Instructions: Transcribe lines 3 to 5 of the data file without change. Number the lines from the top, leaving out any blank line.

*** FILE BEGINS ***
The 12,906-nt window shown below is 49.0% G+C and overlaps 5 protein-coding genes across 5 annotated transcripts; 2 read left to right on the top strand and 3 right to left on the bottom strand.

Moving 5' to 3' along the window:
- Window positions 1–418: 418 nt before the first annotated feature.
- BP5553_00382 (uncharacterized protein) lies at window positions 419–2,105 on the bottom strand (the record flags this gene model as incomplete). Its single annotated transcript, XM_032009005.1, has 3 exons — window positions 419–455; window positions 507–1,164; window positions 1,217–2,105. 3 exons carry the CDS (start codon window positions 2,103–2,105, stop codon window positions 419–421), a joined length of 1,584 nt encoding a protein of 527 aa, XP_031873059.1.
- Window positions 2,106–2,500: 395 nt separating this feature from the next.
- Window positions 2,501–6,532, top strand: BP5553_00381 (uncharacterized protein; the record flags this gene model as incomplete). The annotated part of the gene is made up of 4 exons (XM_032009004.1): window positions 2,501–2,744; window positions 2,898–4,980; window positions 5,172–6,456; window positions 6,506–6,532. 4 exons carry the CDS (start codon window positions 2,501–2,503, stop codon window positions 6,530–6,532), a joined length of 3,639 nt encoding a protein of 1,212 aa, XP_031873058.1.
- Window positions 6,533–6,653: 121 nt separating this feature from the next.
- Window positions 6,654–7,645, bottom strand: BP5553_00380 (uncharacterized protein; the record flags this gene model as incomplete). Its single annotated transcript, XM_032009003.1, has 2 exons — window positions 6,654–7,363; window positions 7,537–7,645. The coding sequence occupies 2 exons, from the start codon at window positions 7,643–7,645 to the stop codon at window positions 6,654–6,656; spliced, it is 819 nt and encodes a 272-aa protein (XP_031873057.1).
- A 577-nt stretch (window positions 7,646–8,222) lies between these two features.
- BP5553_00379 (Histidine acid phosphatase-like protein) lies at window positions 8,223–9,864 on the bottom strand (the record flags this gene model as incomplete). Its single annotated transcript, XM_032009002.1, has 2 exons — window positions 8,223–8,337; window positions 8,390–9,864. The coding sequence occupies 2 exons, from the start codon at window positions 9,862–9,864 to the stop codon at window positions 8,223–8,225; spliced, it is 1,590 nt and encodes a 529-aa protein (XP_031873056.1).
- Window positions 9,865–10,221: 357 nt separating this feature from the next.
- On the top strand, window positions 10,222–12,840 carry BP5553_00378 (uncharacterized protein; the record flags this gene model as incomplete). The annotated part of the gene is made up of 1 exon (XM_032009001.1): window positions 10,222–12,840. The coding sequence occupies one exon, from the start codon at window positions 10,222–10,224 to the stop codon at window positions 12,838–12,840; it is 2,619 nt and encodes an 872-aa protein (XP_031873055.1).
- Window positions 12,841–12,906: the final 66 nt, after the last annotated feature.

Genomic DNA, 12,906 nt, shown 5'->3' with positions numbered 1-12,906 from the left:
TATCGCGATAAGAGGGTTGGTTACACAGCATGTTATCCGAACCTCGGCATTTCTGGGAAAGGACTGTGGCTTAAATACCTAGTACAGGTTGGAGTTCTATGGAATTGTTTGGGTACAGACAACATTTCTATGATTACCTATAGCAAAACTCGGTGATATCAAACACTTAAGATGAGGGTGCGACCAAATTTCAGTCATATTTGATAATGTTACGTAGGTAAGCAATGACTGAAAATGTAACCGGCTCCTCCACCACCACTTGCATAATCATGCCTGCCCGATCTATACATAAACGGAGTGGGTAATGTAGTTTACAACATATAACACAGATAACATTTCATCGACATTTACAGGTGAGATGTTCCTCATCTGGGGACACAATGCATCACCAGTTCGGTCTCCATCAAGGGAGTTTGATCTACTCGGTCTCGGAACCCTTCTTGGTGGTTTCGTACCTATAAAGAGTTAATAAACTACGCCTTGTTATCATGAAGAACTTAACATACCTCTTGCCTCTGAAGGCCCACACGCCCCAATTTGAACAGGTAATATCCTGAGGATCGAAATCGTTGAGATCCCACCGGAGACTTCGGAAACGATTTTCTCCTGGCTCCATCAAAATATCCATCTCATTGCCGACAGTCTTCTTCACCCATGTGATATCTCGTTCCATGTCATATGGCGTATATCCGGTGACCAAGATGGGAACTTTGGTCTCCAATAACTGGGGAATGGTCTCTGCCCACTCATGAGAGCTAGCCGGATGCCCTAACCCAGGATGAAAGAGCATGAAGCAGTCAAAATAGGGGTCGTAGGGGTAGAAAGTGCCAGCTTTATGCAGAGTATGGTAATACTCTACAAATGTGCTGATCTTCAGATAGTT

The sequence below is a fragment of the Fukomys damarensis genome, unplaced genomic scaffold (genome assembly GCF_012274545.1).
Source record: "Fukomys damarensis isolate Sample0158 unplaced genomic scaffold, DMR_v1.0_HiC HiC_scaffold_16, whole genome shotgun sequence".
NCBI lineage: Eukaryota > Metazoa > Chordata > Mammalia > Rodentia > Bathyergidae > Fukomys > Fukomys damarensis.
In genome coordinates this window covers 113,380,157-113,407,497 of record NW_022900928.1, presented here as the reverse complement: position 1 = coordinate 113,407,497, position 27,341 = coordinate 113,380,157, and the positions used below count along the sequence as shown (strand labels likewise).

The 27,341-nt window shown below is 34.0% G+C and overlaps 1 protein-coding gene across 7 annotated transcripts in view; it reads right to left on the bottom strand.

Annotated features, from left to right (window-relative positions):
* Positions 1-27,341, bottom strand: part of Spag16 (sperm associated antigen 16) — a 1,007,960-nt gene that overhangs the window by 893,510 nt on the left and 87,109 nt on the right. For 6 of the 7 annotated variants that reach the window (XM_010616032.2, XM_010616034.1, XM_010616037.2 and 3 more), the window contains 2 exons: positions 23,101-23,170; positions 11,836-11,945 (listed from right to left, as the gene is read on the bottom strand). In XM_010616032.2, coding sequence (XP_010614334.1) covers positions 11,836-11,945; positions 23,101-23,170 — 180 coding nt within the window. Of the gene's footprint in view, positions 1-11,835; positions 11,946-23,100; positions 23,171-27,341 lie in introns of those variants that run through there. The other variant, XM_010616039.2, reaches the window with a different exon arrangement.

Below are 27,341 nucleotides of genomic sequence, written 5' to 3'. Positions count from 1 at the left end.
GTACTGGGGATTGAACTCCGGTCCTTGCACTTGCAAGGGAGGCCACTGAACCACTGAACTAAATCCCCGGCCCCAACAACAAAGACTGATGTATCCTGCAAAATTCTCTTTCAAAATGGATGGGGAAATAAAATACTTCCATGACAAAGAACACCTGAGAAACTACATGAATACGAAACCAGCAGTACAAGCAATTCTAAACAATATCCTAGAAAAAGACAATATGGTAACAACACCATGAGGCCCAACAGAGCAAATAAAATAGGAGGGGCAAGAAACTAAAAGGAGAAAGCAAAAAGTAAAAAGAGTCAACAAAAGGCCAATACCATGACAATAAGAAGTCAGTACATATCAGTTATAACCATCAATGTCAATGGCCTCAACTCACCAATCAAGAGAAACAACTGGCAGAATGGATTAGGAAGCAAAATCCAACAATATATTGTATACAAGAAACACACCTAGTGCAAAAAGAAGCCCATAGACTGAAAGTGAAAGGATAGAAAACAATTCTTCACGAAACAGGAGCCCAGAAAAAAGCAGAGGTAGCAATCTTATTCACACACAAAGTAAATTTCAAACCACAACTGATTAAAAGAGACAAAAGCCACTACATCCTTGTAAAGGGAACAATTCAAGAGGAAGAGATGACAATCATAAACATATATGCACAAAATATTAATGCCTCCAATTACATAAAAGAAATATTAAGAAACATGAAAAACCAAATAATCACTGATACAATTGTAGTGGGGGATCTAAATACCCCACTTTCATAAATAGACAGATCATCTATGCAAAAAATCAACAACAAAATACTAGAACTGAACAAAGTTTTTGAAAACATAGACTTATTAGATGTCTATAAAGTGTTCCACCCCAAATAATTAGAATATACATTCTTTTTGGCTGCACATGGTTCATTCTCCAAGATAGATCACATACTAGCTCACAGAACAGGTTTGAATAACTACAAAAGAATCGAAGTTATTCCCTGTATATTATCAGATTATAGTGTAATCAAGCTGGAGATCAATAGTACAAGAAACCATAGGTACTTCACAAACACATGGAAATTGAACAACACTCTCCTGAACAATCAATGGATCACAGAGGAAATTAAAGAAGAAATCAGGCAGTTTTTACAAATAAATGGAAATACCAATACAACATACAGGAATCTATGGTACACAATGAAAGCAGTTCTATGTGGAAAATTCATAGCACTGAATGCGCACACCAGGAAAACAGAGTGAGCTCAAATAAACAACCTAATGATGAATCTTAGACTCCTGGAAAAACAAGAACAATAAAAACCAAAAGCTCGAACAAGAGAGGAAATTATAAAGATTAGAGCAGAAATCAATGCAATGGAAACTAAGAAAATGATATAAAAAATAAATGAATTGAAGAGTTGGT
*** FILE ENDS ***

- Window positions 1–418: 418 nt before the first annotated feature.
- BP5553_00382 (uncharacterized protein) lies at window positions 419–2,105 on the bottom strand (the record flags this gene model as incomplete). Its single annotated transcript, XM_032009005.1, has 3 exons — window positions 419–455; window positions 507–1,164; window positions 1,217–2,105. 3 exons carry the CDS (start codon window positions 2,103–2,105, stop codon window positions 419–421), a joined length of 1,584 nt encoding a protein of 527 aa, XP_031873059.1.
- Window positions 2,106–2,500: 395 nt separating this feature from the next.